Case in Brief
The right to be tried in a reasonable time protects accused persons when trial judges take too long to render their decisions, the Supreme Court has ruled.
The Canadian Charter of Rights and Freedoms is part of Canada’s Constitution. Under section 11(b), anyone charged with a crime has the right to be tried in a reasonable time. It protects both people accused of crimes and society. Long criminal trials cause suffering and frustration for everyone involved. People accused of crimes often sit in jail while waiting for their trial. Victims and their families are left waiting for a final decision. The public waits longer to see justice done. The right to be tried in a reasonable time is important. If an accused person’s trial takes too long, it can be stopped. This is called a “stay of proceedings.” It means there won’t be a verdict of guilty or not guilty.
In July 2016, the Supreme Court of Canada decided an important appeal, R. v. Jordan. Jordan set out rules to decide how long is too long for a criminal trial. It said that most trials should finish either 18 or 30 months after a person is charged, depending on the type of trial. Jordan tells judges to “presume” (accept as true) that anything longer is “unreasonable,” unless there is something unusual to justify it. (In this context, “unreasonable” basically means “too long.”) If the time taken was unreasonable, the proceedings have to be “stayed.” Jordan also set out special rules for cases like K.G.K.’s, which had already started when the rules changed. These were called “transitional” cases.
In 2013, K.G.K. was charged with sexual crimes against a child. His trial finished in January 2016. The trial judge took nine months to decide the case. In October 2016, he found K.G.K. guilty. The day before, K.G.K. asked for a stay of proceedings. He said that his case had taken longer than the usual 30-month maximum. He said the trial judge had taken too long to give his decision. The Crown (the prosecution) argued that the time taken was reasonable because K.G.K.’s case was “transitional”. It said the trial judge’s decision-making time didn’t count toward the Jordan time limit.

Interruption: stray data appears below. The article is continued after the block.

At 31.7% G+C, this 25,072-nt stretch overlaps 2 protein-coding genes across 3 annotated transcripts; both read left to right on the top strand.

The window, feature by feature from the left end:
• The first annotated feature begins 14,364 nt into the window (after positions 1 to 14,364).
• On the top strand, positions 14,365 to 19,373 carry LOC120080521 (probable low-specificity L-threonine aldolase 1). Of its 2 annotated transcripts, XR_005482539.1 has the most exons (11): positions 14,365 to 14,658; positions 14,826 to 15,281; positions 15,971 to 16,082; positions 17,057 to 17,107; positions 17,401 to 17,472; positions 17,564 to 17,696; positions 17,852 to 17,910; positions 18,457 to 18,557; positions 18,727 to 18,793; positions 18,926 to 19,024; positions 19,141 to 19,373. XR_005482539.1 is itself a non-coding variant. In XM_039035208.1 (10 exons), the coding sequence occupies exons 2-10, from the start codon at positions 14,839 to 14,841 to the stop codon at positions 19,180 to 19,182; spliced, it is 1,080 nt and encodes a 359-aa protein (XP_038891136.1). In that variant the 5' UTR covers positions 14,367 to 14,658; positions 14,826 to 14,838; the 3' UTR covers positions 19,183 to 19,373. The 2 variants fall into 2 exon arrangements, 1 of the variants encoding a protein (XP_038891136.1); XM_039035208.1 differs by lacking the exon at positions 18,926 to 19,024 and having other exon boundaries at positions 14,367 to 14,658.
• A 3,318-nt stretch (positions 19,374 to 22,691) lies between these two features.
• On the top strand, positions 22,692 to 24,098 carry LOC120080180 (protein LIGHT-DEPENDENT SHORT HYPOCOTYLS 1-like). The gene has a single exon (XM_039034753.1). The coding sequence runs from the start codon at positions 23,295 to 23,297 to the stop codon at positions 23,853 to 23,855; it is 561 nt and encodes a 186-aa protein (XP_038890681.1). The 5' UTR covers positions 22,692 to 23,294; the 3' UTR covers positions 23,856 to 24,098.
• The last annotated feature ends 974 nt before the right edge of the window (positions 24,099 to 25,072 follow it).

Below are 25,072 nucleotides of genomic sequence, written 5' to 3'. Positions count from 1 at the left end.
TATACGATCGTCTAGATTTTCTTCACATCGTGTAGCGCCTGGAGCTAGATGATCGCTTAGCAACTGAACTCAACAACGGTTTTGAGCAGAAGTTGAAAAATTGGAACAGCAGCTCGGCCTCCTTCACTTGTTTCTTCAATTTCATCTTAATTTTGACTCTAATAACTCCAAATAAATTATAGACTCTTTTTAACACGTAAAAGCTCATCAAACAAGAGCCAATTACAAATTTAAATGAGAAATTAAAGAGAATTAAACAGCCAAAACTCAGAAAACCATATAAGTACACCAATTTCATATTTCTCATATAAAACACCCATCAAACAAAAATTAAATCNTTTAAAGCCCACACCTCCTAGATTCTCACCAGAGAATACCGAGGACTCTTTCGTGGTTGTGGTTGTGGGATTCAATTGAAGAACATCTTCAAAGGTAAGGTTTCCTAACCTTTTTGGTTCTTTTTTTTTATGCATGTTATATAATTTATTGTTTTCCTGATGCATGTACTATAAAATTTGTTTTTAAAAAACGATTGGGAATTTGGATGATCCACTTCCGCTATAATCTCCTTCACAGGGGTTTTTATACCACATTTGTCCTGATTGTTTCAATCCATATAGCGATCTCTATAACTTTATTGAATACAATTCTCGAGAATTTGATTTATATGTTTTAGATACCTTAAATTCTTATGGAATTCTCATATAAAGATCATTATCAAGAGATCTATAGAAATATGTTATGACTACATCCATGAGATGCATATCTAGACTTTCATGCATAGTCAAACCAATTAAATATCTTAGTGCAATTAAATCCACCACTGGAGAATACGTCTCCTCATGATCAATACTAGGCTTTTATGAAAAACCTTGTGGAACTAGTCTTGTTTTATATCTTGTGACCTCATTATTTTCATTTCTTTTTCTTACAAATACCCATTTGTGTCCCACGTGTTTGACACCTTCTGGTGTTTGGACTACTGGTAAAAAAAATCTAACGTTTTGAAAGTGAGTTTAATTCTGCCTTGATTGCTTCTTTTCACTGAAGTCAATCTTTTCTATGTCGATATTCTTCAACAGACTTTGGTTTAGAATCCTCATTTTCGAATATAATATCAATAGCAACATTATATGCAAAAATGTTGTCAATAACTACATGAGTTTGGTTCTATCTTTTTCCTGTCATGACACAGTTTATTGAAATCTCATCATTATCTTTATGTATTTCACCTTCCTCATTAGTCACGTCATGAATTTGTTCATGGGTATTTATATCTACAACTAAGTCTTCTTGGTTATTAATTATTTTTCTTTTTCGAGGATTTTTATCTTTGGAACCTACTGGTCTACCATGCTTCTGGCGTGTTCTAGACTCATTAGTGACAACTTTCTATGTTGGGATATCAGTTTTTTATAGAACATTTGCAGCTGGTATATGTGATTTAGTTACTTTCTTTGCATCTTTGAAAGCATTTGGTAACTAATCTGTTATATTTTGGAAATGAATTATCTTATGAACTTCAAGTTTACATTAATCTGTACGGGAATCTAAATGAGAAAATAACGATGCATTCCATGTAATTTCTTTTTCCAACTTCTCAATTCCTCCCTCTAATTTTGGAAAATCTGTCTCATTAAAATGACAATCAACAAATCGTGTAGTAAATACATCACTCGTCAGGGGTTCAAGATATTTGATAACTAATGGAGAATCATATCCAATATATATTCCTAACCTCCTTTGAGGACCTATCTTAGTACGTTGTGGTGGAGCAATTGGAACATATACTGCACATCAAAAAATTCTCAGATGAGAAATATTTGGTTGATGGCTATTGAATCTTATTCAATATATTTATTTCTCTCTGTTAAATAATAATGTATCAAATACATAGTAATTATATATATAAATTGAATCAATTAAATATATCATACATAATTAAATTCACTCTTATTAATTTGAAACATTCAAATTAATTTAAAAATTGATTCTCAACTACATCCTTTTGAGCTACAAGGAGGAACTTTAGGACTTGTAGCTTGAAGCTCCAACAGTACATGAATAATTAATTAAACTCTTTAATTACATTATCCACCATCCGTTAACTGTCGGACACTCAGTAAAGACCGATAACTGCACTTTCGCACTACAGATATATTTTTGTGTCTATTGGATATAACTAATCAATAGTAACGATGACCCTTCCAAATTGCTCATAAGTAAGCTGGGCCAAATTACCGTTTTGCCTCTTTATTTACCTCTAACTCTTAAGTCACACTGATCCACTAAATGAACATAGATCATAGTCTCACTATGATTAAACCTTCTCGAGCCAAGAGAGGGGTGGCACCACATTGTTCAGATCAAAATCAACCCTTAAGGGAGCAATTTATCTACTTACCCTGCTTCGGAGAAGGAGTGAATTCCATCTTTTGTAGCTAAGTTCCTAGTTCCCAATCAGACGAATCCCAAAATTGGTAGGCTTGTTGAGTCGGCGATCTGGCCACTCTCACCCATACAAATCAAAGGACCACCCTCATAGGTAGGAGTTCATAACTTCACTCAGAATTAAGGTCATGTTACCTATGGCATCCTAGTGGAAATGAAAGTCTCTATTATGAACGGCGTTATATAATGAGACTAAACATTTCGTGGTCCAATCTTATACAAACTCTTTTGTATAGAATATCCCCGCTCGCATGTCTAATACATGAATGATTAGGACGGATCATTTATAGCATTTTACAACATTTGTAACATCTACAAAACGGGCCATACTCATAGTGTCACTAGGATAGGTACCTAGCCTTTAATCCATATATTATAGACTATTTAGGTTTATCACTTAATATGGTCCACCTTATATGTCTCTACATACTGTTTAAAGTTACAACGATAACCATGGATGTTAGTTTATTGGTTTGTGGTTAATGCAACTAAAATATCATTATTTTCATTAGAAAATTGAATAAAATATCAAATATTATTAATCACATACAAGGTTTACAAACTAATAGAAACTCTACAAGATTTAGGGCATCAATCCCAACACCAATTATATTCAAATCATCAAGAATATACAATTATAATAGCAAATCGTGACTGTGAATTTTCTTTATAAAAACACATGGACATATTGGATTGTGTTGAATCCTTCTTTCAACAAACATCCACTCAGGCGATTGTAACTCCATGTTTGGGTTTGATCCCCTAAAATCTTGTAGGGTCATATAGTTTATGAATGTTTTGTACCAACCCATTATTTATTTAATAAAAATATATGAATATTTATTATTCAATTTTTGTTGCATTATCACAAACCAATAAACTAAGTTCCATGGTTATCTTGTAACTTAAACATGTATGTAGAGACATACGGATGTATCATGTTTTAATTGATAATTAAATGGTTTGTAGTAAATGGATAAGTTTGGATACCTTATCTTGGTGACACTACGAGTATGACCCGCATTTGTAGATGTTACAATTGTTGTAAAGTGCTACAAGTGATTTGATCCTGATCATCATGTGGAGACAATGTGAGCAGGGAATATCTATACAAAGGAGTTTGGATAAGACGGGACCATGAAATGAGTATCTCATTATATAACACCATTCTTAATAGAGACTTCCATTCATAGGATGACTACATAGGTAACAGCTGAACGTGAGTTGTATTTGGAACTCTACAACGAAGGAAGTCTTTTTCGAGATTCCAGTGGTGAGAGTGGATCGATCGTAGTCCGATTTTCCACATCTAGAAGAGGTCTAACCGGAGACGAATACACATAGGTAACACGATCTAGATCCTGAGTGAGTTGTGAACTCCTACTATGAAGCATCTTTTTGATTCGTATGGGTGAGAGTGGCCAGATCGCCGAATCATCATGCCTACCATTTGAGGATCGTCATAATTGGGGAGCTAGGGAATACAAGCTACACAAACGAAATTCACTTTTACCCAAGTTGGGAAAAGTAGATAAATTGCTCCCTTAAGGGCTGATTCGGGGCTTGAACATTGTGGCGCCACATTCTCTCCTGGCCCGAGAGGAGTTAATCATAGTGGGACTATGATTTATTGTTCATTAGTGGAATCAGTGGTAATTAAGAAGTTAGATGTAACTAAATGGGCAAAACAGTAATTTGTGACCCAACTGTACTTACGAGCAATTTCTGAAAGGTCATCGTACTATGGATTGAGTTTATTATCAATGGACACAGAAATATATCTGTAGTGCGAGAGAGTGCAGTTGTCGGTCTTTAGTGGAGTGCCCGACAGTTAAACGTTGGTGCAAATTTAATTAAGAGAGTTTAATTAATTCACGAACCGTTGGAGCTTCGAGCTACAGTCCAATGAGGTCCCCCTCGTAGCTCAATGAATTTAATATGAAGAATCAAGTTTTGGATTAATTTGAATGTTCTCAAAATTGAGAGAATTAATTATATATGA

The judge who dealt with K.G.K.’s request for a stay said the trial judge’s time shouldn’t be counted under Jordan. A majority of the Court of Appeal agreed.
All the judges at the Supreme Court agreed that the time a trial judge takes to decide a case doesn’t count toward the Jordan time limit. The majority said at the time Jordan was decided, there was a real problem with delays in getting people to trial. The criminal justice system had become too accepting of those delays. But there wasn’t any evidence of a problem with the time trial judges were taking to give their decisions. So Jordan didn’t deal with that.
The majority created a new approach to decide if a trial judge has taken too long to give their decision. It said that trial judges should be presumed to take only the time necessary to deliver a fair decision. Trial judges know that criminal charges should be dealt with as quickly as possible. As the people dealing with all the evidence and arguments, they are in the best position to figure out how long they need to decide the case. Still, sometimes trial judges take too long. If the accused can show that the trial judge took “markedly longer” (a lot longer) than was reasonably necessary to make their decision, the proceedings will be stayed.
In this case, the majority said the trial judge took a long time, but not “markedly longer” than he should have. It also noted that the whole trial, and a lot of the time the trial judge took to decide, happened before Jordan came out. The majority said if this case had happened after Jordan, its decision would likely have been different. Besides the time the judge took, the majority said that any other delay in K.G.K.’s case was reasonable. This was because his case was “transitional.”
This was one of two cases heard during the Supreme Court’s visit to Winnipeg, Manitoba in September 2019. It was the first time in history the Court sat outside of Ottawa.
Cases in Brief are prepared by communications staff of the Supreme Court of Canada to help the public better understand Court decisions. They do not form part of the Court’s reasons for judgment and are not for use in legal proceedings.
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